On Tuesday, The Oregon Health Authority (OHA) asked all of the state’s vaccine providers to immediately stop administering the Johnson and Johnson vaccine.
The pause follows the announcement from the U.S. Centers for Disease Control and Prevention (CDC) and the Federal Food and Drug Administration (FDA) recommending states pause on administering the vaccine.
“This is out of an abundance of caution,” Columbia County Public Health Director Michael Paul said.
Federal health officials are reviewing six cases of an extremely rare and severe type of blood clot in women ages 18-48 approximately 6-13 days after vaccination of the Johnson & Johnson vaccine. According to Paul, approximately seven million doses of the Johnson and Johnson vaccine have been administered in the U.S., and approximately 200,000 of those doses were administered in Oregon.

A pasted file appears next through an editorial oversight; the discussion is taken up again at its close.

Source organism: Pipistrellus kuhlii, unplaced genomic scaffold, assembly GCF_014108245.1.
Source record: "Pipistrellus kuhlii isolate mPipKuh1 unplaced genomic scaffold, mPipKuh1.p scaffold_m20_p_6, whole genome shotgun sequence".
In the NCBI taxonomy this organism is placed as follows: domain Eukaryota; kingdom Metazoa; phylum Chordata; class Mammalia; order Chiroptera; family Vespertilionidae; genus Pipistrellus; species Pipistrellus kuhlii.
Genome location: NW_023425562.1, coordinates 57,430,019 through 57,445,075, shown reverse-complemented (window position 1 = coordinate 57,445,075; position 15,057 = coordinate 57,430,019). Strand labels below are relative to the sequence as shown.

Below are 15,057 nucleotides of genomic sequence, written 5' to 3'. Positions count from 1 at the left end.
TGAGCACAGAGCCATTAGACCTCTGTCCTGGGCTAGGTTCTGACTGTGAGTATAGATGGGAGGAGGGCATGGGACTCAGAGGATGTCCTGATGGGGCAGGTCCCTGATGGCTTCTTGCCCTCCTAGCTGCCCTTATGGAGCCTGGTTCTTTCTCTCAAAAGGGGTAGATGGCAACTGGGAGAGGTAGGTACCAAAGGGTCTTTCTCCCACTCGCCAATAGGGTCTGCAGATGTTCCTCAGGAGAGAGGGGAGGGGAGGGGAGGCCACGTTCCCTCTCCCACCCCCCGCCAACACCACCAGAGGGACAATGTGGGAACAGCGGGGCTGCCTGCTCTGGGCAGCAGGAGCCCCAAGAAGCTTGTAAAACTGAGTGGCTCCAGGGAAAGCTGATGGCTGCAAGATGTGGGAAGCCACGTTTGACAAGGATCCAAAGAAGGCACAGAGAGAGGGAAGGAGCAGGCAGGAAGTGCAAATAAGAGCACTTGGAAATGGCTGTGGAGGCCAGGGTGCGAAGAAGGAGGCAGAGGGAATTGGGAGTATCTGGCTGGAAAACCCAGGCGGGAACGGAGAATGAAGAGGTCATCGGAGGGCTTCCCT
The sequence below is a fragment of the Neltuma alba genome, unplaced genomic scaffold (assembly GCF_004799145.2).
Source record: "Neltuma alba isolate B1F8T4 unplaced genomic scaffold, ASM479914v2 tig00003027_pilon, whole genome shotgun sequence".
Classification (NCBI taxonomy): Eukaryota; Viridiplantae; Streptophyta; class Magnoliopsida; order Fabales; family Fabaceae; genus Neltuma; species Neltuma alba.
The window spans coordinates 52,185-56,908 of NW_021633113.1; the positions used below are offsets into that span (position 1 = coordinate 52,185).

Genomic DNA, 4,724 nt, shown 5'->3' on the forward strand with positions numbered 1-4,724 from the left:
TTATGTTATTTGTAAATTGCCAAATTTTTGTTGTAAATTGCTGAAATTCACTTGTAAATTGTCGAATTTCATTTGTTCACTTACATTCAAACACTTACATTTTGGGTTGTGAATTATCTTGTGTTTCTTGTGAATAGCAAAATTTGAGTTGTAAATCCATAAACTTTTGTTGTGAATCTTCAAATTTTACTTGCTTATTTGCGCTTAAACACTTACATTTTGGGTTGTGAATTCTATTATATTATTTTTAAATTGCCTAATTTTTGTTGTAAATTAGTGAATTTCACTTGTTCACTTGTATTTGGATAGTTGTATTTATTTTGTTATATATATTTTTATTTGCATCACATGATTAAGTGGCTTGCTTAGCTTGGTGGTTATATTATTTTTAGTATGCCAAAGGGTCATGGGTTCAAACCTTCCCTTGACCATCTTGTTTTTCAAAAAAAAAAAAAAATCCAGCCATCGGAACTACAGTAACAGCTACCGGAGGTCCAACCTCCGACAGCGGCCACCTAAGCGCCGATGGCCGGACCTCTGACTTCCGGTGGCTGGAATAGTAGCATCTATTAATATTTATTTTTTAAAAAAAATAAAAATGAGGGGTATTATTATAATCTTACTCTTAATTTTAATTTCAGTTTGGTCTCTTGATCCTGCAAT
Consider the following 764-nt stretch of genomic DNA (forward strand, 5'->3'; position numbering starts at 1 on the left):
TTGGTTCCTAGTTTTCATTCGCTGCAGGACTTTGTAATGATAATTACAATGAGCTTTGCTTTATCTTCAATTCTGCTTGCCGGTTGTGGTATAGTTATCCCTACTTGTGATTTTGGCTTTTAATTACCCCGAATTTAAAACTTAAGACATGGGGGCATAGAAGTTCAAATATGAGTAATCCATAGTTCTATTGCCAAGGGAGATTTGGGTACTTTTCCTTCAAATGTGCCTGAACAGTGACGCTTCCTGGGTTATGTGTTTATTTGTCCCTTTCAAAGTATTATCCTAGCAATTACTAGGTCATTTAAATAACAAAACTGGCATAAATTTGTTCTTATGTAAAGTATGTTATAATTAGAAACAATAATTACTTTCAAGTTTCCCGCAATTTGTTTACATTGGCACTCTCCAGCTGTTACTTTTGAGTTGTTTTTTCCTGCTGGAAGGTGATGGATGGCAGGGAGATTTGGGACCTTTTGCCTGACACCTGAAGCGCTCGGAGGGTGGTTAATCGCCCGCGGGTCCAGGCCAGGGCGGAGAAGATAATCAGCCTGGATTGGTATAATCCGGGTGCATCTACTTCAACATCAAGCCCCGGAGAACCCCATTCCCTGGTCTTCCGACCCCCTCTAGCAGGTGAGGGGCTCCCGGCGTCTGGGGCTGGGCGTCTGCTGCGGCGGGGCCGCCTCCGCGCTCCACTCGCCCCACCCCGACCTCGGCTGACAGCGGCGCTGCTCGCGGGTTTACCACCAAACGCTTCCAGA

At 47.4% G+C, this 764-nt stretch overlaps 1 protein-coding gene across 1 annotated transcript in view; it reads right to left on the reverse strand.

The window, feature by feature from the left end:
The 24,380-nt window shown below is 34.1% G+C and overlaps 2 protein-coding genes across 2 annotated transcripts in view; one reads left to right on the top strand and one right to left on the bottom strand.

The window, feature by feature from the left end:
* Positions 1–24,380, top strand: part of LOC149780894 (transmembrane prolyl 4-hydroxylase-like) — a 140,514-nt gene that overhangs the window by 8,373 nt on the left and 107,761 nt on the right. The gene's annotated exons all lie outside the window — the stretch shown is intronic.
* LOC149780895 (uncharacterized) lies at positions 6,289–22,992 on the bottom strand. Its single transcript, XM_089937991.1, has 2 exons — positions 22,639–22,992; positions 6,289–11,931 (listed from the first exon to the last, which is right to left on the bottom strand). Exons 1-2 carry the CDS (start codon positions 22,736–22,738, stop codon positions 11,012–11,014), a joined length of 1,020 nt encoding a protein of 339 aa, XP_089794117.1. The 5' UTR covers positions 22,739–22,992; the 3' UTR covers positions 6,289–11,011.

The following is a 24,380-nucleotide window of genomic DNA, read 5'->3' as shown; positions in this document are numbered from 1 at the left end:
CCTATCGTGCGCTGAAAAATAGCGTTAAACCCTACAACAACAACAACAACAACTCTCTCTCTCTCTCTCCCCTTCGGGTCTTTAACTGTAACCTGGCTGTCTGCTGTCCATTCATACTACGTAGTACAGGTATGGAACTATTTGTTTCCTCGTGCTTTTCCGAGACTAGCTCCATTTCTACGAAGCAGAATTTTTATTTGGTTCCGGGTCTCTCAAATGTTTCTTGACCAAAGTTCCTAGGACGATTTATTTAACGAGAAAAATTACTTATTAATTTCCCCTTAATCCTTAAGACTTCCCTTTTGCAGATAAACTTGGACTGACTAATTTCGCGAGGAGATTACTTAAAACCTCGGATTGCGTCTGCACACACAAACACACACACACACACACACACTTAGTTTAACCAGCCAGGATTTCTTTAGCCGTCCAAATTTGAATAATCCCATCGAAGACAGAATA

While other common medications like birth control can have similar side effects at higher frequencies, vaccines, especially newer ones authorized under an emergency, have higher safety requirements than other medications that have been in use for a long time.
“We’re under an emergency authorization for the vaccine,” Paul said, “The clinical trials were extensive; however, it is still a new vaccine. [The OHA is] erring on the side of caution.”
So, if you received a Johnson and Johnson vaccine in Oregon, what should you do?
First, “don’t panic,” Paul said, “But [you] should be aware if [you] received the vaccine and watch for a headache, leg pain, and shortness of breath … and seek immediate emergency care, if [you] have those types of symptoms.”